I was there with my 4 y/o son, riding bikes, on the Memorial Day Monday. A coyote approached us on the trail, opened its mouth and bared its teeth at my son.
I grew up and still live in this area. I keep my dogs fenced in, and on leash when off my property. It's the law, it's that simple. Coyotes are pupping at this time of year. So dont worry about it, they will bite you to protect their young. Coyotes are completely unaware of property taxes and the wants of the civilized.
The Coyotes are drawn to the dogs smell, they could care less about leashes. Leashed dogs are generally more aggressive than unleashed dogs, just like humans would be. I agree that unleashed dogs can disturb other wild life in preserves such as Arastradero and are more likely to be beaten by snakes, so my dog is always on leash when I walk him up there, just like he is always on leash when I walk him in Palo Alto, but the coyote attacks have nothing to do with leashed or unleashed dogs, it's all about smelling potential prey.
Behold! The mindset of entitled citizens who's selfishness is ruining this community:
"i pay taxes on that land..my dog should be allowed to run free"
Yes, darn the actual laws that exist, Its whatever YOU want right?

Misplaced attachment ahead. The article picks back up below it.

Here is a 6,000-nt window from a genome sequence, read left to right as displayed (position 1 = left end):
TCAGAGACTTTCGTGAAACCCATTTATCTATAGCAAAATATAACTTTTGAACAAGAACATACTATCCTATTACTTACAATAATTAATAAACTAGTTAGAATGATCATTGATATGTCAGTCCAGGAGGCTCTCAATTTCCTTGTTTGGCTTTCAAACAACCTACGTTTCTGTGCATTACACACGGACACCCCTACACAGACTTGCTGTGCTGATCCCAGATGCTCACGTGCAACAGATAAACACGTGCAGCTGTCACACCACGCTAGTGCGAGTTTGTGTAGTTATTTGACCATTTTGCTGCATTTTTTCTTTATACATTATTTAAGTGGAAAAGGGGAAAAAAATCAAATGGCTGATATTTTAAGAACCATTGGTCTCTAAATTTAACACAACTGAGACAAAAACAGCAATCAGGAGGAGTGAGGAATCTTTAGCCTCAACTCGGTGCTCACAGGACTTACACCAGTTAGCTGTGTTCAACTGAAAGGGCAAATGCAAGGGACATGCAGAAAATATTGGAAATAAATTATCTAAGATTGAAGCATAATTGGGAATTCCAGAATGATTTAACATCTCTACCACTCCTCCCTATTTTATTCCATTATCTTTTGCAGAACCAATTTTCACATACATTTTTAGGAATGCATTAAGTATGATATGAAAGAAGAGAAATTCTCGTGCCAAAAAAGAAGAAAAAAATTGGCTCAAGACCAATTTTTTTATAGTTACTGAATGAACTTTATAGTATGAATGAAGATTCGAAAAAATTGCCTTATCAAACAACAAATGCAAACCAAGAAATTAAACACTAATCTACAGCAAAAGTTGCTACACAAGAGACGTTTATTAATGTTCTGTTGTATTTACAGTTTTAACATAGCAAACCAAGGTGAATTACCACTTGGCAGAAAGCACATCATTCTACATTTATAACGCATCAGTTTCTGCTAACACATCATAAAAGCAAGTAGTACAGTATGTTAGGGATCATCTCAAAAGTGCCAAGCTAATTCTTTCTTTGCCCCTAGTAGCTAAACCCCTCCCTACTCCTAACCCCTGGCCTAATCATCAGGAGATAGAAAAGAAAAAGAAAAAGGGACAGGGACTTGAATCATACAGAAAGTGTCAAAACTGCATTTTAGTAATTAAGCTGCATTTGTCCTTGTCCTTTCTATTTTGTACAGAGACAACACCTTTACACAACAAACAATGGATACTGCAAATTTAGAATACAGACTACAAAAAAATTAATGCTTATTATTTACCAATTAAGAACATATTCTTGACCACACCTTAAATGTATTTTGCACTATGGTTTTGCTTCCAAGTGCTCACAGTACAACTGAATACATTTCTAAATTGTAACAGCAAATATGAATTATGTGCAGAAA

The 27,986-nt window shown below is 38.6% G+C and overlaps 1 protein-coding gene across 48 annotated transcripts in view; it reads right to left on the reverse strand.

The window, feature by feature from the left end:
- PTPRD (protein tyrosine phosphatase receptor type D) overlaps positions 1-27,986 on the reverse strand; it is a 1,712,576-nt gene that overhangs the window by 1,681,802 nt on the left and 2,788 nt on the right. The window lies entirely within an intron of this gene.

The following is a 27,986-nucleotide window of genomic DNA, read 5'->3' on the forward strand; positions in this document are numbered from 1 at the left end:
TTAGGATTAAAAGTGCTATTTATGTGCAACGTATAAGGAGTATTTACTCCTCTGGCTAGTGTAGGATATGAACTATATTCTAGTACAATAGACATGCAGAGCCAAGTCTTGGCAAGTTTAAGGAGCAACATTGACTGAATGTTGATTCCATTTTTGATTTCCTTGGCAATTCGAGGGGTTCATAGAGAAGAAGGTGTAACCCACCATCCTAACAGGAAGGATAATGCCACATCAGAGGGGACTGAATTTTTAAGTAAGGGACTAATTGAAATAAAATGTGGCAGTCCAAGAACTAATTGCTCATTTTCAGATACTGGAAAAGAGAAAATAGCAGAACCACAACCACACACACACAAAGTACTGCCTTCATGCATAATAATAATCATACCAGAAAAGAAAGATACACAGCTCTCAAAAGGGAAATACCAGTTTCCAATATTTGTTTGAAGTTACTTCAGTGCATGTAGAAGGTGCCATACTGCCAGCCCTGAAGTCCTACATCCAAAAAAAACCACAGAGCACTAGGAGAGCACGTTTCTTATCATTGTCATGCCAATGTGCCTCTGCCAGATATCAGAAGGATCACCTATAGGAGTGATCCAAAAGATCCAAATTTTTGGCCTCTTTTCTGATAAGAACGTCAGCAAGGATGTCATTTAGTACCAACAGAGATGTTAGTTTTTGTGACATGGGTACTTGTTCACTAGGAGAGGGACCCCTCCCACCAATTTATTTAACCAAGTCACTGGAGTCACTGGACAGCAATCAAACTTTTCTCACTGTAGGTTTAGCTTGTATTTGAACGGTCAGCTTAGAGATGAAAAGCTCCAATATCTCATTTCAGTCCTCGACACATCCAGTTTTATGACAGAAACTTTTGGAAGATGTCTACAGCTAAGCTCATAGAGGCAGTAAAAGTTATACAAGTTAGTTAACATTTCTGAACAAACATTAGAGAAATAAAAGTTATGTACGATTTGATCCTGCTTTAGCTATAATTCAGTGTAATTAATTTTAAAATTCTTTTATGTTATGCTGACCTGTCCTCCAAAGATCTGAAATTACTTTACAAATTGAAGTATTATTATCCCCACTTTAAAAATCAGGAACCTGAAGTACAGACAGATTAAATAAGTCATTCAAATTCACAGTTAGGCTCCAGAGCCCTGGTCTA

Lets see if this statement is laughable or legit with a comparative statement.
"i pay taxes on that road...I should be allowed to drive as fast as I want"
See the selfish "Me first" attitude?
Yep, a complete joke. This is one of the main reason's PA is becoming a less enjoyable community, because its quickly loosing its sense of community.
Quite frankly I don't see there being much of a debate in this matter. Common sense dictates that a dog on a leash is much less likely to create or find problems than one roaming free. If someone can make a case for changing the law, then by all means attempt to do so. That's how a democratic society works. Otherwise run your dog in a designated off leash park or private property.
You're leaving out one important point Daniel. A leashed dog is presumably in the company of a human. A coyote would be less likely to take on a dog in that scenario by virtue of that alone. It could happen no doubt, just much less likely in my opinion. Coyotes seem to avoid human contact for the most part.
It appears the trail area is unsafe for human or dog traffic especially where small children are concerned. The humane thing to do is relocating the coyotes or shut down the area to remove human exposure. This is a dangerous situation all around. Just waiting for a potentially life threatening incident is not an intelligent choice. Something needs to change in the equation.
Humans are trespassing on the habitat's land.
PA is big on property rights so respect the animals' property rights.